10 SEP 2021
What they are, why they matter and are they relevant for your brand? MediaCom’s Dannielle Beechey explains.
NFTs are everywhere right now. From Coca-Cola to Elon Musk everyone is talking about them, selling or trading them for what seem like huge sums of money and the idea is attracting huge amounts of coverage.
But is this just a blip like the buzz that surrounded the launch of audio meeting platform Clubhouse or do NFTs have some long-term value that brands need to be aware of?
Before we can answer that question, we need to understand what value they actually add. NFTs, or Non-Fungible Tokens to give them their full name, cannot be divided, exchanged like-for-like or duplicated like currency can. If you own an NFT, you own something unique that has a value.
They use the same underlying blockchain technology as Bitcoin and other cryptocurrencies, but where bitcoin is one way to own verified money, NFTs are essentially serial numbers that uniquely verify digital artworks.
They weren’t invented this year, however. People have actually been trading NFTs or similar constructs since around 2013 when Colored Coins came into being, and enabled people to use the Bitcoin infrastructure to transfer assets and collectibles between owners.
It started with a cat
The real momentum behind NFTs started to build in 2017 with a number of different initiatives that have continued to build scale over the last four years, including:
Cryptokitties allowed players to breed, collect and sell digital cats. Each kitty has a unique genome that defines its appearance and traits. Players can breed their kittens and unlock rare cat-tributes. Each is one-of-a-kind and 100% owned by its creator and those with the rarest attributes can also be worth hundreds of ETH – the term used for the Ethereum cryptocurrency, which is broadly similar to Bitcoin.
Cryptopunks was a collection of 10,000 unique characters based on the London punk scene, each of which can be owned as an NFT. Now attracting an average sale price of more than $30,000, a collection of nine Cryptopunks was recently sold by auction house Christies for $16.9m.
Another brand of crypto-collectible also launched in 2017 was EtherRock, a collection of 100 clipart rocks, created purely as something to buy and sell. Most recently, one sold for the equivalent of $1.3m.
To the moon
The growth in NFT’s may have been more gradual had it not been for two key changes. First, Bitcoin has had a massive surge (and subsequent drop!) creating renewed and more mainstream interest in blockchain and digital currencies in general.
Secondly, during the pandemic, with the economy shut down and many of us stuck at home, we all had more time. People were looking for an alternative way to grow their money, and also things to do to minimize their boredom.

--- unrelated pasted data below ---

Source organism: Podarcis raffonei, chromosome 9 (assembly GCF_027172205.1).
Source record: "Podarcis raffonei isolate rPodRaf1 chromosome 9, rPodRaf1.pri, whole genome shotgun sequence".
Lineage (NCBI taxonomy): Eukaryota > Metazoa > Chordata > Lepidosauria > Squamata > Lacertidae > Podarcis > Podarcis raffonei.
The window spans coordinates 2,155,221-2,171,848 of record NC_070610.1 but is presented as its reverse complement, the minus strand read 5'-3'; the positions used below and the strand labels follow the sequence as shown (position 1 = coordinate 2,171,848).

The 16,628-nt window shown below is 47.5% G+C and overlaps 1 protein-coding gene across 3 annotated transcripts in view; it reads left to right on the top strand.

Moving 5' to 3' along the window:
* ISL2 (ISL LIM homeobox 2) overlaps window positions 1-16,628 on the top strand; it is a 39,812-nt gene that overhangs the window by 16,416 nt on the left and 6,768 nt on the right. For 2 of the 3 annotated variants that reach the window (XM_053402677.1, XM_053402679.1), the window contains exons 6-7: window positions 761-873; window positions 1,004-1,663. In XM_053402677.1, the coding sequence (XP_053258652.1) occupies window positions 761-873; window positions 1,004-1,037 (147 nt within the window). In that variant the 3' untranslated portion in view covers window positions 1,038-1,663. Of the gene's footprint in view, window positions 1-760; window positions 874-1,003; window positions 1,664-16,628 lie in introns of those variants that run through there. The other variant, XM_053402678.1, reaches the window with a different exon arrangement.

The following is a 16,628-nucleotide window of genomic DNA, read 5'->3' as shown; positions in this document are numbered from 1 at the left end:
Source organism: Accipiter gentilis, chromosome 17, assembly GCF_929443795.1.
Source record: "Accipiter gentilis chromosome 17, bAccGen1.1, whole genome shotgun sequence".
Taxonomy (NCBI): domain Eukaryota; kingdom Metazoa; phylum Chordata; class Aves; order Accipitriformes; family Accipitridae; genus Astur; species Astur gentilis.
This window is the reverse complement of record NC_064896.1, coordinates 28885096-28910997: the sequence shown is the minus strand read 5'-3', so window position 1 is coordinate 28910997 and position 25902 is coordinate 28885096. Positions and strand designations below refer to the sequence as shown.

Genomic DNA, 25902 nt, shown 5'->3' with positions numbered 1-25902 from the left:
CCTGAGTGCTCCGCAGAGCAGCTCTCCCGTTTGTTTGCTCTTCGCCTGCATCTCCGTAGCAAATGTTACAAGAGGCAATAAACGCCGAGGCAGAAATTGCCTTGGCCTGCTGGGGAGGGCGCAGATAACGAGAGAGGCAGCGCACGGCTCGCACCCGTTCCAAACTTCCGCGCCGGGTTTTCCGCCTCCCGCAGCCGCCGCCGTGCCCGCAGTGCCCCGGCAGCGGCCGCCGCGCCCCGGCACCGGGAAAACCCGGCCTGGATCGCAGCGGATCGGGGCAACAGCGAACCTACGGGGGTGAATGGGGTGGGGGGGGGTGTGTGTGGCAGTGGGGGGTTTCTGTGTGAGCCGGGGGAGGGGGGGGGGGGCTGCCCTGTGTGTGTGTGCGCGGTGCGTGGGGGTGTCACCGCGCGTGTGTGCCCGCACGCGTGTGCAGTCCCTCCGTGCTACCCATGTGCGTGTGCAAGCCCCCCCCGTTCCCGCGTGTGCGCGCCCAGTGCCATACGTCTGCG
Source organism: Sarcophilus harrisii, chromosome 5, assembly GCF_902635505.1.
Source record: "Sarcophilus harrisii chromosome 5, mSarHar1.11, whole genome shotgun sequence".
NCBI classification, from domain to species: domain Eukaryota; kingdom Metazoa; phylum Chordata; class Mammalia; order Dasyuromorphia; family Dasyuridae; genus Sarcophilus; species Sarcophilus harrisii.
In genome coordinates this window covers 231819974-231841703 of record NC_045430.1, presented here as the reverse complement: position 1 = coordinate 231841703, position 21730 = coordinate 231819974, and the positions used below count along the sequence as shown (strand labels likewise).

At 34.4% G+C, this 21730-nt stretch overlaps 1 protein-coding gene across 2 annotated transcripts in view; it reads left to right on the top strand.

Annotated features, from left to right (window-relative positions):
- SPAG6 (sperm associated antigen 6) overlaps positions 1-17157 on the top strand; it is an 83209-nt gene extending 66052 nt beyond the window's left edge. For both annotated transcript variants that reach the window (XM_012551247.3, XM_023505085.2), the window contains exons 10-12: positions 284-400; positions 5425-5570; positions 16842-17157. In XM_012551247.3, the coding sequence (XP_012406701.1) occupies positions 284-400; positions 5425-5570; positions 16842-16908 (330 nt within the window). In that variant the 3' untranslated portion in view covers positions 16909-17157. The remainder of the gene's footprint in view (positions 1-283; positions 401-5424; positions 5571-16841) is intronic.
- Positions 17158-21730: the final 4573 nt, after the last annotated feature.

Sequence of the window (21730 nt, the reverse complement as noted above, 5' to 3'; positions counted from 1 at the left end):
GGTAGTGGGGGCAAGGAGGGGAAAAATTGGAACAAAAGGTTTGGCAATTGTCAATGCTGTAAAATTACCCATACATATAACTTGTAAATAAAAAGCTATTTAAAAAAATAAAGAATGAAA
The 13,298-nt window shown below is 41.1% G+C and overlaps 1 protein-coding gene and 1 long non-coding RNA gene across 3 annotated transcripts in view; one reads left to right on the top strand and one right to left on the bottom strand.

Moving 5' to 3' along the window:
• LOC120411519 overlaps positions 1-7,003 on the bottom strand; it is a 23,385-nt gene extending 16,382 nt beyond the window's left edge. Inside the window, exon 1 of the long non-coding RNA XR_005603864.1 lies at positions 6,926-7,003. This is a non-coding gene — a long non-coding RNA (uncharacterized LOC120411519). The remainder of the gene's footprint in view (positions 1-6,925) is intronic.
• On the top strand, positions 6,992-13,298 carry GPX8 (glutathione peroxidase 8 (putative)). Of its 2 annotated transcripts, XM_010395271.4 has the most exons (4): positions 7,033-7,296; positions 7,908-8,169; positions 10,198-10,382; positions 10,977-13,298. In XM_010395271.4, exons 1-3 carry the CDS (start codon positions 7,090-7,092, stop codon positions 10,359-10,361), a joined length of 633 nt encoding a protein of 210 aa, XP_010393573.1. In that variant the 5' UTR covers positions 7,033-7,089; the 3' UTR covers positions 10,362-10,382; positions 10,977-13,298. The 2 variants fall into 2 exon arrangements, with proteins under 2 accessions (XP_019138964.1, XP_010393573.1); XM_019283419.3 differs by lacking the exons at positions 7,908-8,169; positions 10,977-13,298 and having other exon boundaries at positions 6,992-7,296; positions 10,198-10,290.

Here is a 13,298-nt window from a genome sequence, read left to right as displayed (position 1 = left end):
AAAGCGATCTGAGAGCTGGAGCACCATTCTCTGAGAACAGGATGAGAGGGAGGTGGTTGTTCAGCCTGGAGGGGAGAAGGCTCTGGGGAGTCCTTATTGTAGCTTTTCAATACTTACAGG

In the US, many people also received stimulus money from the government and were looking for new and interesting things to do with it and invest it in.
Both of these factors combined with the advocacy of the likes of Twitter founder @Jack created the buzz we see today.
And what about my brand?
NFTs are undoubtedly the next big thing in tech, and marketers will be keen to get involved while the hype is high. A number of brands have already got involved:
- Partnering with the NBA, Dapper Labs created NBA TopShot, a platform to trade key moments in the NBA season such as a great dunk or three-pointer.
- Nike has patented “Cryptokicks” to combine digital ownership with physical ownership of exclusive shoes. Reports suggest owners will also be able to create attributes and even breed new digital shoes.
- Coca-Cola teamed up with 3D creators at Tafi to host an auction for special-edition virtual ‘loot boxes’ of NFTs for International Friendship Day.
However, as with every ‘next big thing’, it is important to have a strong point of view as to whether NFTs are relevant for your brand before you dive in.
The examples from the NBA and Nike show how NFTs can help extend a brand into the digital space, while Coca-Cola illustrates that NFT’s can be used as a great marketing tactic; especially when hype is high.
There are challenges to getting NFTs right too, not least the fact that the high energy usage of cryptocurrencies in general and NFTs, in particular, may be a turn-off for an increasingly climate-concerned consumer.
But perhaps the most important aspect of NFTs today, at least for brands – even those that decide not to get involved – is that they are a window on our collective, shared digital space, now and in the future.
They offer an insight into what we might do when the internet comes to us, rather than simply existing on our devices. They show how fundamentally the future of cloud-based learning, AI and augmented reality – AKA the metaverse – could change how we live and interact in every aspect of our lives.
In that context, they allow brands to experiment and offer a signpost to future. The best response to the rise of the NFT, whether you are a believer or a sceptic is not ‘what role do NFTs play for my brand?’ but ‘what role should my brand play in the metaverse?’